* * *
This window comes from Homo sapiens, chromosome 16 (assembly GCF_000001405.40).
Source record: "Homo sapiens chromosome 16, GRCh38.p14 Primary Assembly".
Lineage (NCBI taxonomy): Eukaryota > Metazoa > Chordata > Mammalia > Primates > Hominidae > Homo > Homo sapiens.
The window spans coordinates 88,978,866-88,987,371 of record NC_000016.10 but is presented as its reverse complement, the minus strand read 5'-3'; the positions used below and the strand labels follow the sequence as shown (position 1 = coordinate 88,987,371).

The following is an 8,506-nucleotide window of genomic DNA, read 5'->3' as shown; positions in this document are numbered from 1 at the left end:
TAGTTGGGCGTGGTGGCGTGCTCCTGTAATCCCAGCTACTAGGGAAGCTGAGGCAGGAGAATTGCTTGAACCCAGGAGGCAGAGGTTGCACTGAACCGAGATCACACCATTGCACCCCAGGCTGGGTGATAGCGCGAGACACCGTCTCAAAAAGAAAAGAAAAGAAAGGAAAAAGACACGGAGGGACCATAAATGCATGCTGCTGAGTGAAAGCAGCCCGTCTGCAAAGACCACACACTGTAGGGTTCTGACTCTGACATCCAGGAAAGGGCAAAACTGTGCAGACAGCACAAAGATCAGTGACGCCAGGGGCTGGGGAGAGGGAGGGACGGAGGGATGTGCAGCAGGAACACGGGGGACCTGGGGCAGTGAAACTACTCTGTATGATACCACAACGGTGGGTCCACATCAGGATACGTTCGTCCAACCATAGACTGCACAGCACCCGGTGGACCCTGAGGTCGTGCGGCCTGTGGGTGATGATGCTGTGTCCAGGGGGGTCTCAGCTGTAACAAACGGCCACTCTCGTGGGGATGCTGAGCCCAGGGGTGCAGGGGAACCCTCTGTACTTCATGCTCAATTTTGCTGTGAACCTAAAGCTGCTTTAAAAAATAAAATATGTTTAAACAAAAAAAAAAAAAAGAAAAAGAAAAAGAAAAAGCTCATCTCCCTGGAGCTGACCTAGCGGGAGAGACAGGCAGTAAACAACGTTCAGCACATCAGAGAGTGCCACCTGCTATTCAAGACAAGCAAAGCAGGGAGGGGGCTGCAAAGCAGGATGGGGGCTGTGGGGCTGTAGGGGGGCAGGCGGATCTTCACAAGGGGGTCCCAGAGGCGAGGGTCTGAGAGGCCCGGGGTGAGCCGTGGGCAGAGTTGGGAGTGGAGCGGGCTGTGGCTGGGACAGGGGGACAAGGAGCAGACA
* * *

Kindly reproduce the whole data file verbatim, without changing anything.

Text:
This window comes from Homo sapiens, chromosome 16 (assembly GCF_000001405.40).
Source record: "Homo sapiens chromosome 16, GRCh38.p14 Primary Assembly".
Lineage (NCBI taxonomy): Eukaryota > Metazoa > Chordata > Mammalia > Primates > Hominidae > Homo > Homo sapiens.
The window spans coordinates 88,978,866-88,987,371 of record NC_000016.10 but is presented as its reverse complement, the minus strand read 5'-3'; the positions used below and the strand labels follow the sequence as shown (position 1 = coordinate 88,987,371).

The following is an 8,506-nucleotide window of genomic DNA, read 5'->3' as shown; positions in this document are numbered from 1 at the left end:
TAGTTGGGCGTGGTGGCGTGCTCCTGTAATCCCAGCTACTAGGGAAGCTGAGGCAGGAGAATTGCTTGAACCCAGGAGGCAGAGGTTGCACTGAACCGAGATCACACCATTGCACCCCAGGCTGGGTGATAGCGCGAGACACCGTCTCAAAAAGAAAAGAAAAGAAAGGAAAAAGACACGGAGGGACCATAAATGCATGCTGCTGAGTGAAAGCAGCCCGTCTGCAAAGACCACACACTGTAGGGTTCTGACTCTGACATCCAGGAAAGGGCAAAACTGTGCAGACAGCACAAAGATCAGTGACGCCAGGGGCTGGGGAGAGGGAGGGACGGAGGGATGTGCAGCAGGAACACGGGGGACCTGGGGCAGTGAAACTACTCTGTATGATACCACAACGGTGGGTCCACATCAGGATACGTTCGTCCAACCATAGACTGCACAGCACCCGGTGGACCCTGAGGTCGTGCGGCCTGTGGGTGATGATGCTGTGTCCAGGGGGGTCTCAGCTGTAACAAACGGCCACTCTCGTGGGGATGCTGAGCCCAGGGGTGCAGGGGAACCCTCTGTACTTCATGCTCAATTTTGCTGTGAACCTAAAGCTGCTTTAAAAAATAAAATATGTTTAAACAAAAAAAAAAAAAAGAAAAAGAAAAAGAAAAAGCTCATCTCCCTGGAGCTGACCTAGCGGGAGAGACAGGCAGTAAACAACGTTCAGCACATCAGAGAGTGCCACCTGCTATTCAAGACAAGCAAAGCAGGGAGGGGGCTGCAAAGCAGGATGGGGGCTGTGGGGCTGTAGGGGGGCAGGCGGATCTTCACAAGGGGGTCCCAGAGGCGAGGGTCTGAGAGGCCCGGGGTGAGCCGTGGGCAGAGTTGGGAGTGGAGCGGGCTGTGGCTGGGACAGGGGGACAAGGAGCAGACA